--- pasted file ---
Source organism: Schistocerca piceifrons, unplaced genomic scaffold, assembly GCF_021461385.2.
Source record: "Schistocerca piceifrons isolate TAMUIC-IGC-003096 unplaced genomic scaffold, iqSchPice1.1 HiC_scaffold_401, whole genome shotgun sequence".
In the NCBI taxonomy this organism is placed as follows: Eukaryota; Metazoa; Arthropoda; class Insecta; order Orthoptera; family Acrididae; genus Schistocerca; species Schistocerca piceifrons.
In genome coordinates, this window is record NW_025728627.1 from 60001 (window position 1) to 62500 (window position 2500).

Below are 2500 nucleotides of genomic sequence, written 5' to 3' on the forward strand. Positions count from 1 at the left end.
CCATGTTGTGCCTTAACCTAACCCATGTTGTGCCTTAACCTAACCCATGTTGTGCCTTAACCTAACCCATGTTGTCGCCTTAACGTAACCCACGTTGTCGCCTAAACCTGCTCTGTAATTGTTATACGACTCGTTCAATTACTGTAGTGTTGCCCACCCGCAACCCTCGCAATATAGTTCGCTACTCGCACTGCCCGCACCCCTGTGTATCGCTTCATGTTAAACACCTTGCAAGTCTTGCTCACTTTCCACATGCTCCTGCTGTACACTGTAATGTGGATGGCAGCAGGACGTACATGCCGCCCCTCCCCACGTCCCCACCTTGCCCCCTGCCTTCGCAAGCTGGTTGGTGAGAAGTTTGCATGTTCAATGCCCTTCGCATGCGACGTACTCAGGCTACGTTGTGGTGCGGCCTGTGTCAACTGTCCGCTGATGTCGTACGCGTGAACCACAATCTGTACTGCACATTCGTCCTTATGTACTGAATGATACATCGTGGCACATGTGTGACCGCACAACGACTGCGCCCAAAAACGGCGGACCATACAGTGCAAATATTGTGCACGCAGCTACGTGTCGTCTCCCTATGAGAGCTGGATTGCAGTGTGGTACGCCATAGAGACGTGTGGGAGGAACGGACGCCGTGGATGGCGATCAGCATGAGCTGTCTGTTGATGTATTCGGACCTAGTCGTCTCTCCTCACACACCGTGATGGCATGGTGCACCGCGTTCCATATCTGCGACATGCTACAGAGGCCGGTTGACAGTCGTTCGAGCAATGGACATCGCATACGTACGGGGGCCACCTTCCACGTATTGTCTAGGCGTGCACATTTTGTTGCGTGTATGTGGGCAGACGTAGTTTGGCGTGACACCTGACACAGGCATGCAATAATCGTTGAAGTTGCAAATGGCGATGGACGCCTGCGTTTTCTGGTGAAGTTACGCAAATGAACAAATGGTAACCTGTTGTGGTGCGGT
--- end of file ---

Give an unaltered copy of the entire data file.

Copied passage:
Source organism: Schistocerca piceifrons, unplaced genomic scaffold, assembly GCF_021461385.2.
Source record: "Schistocerca piceifrons isolate TAMUIC-IGC-003096 unplaced genomic scaffold, iqSchPice1.1 HiC_scaffold_401, whole genome shotgun sequence".
In the NCBI taxonomy this organism is placed as follows: Eukaryota; Metazoa; Arthropoda; class Insecta; order Orthoptera; family Acrididae; genus Schistocerca; species Schistocerca piceifrons.
In genome coordinates, this window is record NW_025728627.1 from 60001 (window position 1) to 62500 (window position 2500).

Below are 2500 nucleotides of genomic sequence, written 5' to 3' on the forward strand. Positions count from 1 at the left end.
CCATGTTGTGCCTTAACCTAACCCATGTTGTGCCTTAACCTAACCCATGTTGTGCCTTAACCTAACCCATGTTGTCGCCTTAACGTAACCCACGTTGTCGCCTAAACCTGCTCTGTAATTGTTATACGACTCGTTCAATTACTGTAGTGTTGCCCACCCGCAACCCTCGCAATATAGTTCGCTACTCGCACTGCCCGCACCCCTGTGTATCGCTTCATGTTAAACACCTTGCAAGTCTTGCTCACTTTCCACATGCTCCTGCTGTACACTGTAATGTGGATGGCAGCAGGACGTACATGCCGCCCCTCCCCACGTCCCCACCTTGCCCCCTGCCTTCGCAAGCTGGTTGGTGAGAAGTTTGCATGTTCAATGCCCTTCGCATGCGACGTACTCAGGCTACGTTGTGGTGCGGCCTGTGTCAACTGTCCGCTGATGTCGTACGCGTGAACCACAATCTGTACTGCACATTCGTCCTTATGTACTGAATGATACATCGTGGCACATGTGTGACCGCACAACGACTGCGCCCAAAAACGGCGGACCATACAGTGCAAATATTGTGCACGCAGCTACGTGTCGTCTCCCTATGAGAGCTGGATTGCAGTGTGGTACGCCATAGAGACGTGTGGGAGGAACGGACGCCGTGGATGGCGATCAGCATGAGCTGTCTGTTGATGTATTCGGACCTAGTCGTCTCTCCTCACACACCGTGATGGCATGGTGCACCGCGTTCCATATCTGCGACATGCTACAGAGGCCGGTTGACAGTCGTTCGAGCAATGGACATCGCATACGTACGGGGGCCACCTTCCACGTATTGTCTAGGCGTGCACATTTTGTTGCGTGTATGTGGGCAGACGTAGTTTGGCGTGACACCTGACACAGGCATGCAATAATCGTTGAAGTTGCAAATGGCGATGGACGCCTGCGTTTTCTGGTGAAGTTACGCAAATGAACAAATGGTAACCTGTTGTGGTGCGGT